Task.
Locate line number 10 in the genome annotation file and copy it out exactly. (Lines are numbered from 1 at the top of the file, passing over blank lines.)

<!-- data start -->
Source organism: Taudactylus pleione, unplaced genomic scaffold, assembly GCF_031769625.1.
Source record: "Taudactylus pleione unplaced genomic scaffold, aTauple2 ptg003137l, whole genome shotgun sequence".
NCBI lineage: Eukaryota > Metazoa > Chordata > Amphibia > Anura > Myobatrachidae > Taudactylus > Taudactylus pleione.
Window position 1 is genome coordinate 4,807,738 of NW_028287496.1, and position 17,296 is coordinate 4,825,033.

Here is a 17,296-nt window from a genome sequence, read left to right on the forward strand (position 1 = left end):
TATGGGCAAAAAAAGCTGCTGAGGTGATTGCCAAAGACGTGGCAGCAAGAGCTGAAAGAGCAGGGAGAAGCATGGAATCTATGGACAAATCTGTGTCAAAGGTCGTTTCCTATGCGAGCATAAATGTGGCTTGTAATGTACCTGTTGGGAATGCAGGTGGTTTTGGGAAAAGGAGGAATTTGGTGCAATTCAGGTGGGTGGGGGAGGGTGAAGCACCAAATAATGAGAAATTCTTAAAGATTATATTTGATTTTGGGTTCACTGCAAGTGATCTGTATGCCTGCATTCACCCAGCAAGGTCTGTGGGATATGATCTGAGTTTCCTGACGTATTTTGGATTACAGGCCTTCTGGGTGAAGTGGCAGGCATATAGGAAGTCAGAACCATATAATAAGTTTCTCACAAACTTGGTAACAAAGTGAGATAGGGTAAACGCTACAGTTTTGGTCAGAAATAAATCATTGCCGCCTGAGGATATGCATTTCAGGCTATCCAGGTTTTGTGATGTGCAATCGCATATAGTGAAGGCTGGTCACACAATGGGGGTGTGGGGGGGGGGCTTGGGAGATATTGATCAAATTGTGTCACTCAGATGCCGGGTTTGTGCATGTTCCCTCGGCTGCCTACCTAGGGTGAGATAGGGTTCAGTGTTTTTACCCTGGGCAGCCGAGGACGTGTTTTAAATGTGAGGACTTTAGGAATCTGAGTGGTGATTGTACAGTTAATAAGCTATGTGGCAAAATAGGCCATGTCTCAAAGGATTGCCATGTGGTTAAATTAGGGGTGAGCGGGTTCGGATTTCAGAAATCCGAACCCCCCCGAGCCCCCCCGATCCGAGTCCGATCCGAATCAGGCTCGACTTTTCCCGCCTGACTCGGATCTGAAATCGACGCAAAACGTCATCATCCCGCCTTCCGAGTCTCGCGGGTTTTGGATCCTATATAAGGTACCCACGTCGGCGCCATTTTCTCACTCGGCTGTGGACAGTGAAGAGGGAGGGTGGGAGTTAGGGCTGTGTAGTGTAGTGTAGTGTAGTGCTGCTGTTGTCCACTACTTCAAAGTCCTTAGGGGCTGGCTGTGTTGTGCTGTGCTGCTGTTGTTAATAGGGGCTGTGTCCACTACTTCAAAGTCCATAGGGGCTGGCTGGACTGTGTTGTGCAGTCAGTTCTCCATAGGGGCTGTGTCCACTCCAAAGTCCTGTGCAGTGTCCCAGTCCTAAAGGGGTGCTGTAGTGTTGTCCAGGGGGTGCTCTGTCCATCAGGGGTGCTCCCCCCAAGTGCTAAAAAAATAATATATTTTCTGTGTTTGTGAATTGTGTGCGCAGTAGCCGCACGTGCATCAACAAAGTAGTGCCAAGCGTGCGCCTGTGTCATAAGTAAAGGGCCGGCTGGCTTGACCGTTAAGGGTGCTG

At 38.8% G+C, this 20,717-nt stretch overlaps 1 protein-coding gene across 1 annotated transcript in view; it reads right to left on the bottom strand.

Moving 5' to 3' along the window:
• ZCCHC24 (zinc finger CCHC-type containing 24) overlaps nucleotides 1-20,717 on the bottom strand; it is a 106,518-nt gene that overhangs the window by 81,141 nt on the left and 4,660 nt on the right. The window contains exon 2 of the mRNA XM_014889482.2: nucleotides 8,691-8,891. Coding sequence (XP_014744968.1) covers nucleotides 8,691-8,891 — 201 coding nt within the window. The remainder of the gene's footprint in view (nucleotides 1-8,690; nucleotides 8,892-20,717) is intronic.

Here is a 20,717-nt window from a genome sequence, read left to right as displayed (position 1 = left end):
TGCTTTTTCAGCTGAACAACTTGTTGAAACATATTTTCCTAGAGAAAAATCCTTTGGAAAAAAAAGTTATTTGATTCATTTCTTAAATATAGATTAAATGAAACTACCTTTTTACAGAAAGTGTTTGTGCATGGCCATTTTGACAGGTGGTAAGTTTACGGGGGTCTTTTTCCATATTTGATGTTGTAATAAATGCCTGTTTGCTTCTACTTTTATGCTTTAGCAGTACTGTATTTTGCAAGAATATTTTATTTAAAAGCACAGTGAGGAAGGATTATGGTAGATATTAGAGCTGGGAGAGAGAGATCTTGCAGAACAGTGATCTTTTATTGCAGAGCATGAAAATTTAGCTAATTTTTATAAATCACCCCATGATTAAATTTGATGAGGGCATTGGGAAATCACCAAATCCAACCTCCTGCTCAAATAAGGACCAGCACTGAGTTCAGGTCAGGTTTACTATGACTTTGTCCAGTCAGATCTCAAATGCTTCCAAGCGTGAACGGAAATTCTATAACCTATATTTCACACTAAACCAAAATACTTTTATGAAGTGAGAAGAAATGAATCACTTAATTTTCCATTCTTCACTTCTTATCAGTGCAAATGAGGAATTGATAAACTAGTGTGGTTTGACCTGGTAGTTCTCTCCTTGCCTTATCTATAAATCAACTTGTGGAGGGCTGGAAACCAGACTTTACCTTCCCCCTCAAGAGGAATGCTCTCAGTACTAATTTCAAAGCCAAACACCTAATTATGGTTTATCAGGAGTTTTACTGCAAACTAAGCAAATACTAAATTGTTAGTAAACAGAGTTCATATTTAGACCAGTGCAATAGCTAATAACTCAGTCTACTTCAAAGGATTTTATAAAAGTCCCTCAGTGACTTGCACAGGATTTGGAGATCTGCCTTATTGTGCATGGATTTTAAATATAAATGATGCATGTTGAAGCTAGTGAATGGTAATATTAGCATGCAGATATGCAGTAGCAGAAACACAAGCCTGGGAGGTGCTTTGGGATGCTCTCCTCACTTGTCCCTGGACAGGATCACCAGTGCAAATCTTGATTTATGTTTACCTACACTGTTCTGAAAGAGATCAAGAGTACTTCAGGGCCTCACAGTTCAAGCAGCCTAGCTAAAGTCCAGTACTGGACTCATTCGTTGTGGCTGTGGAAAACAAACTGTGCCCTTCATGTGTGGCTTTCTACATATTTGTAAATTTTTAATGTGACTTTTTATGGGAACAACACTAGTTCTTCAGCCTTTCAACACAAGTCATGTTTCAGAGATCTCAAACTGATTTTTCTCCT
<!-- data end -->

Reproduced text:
Here is a 20,717-nt window from a genome sequence, read left to right as displayed (position 1 = left end):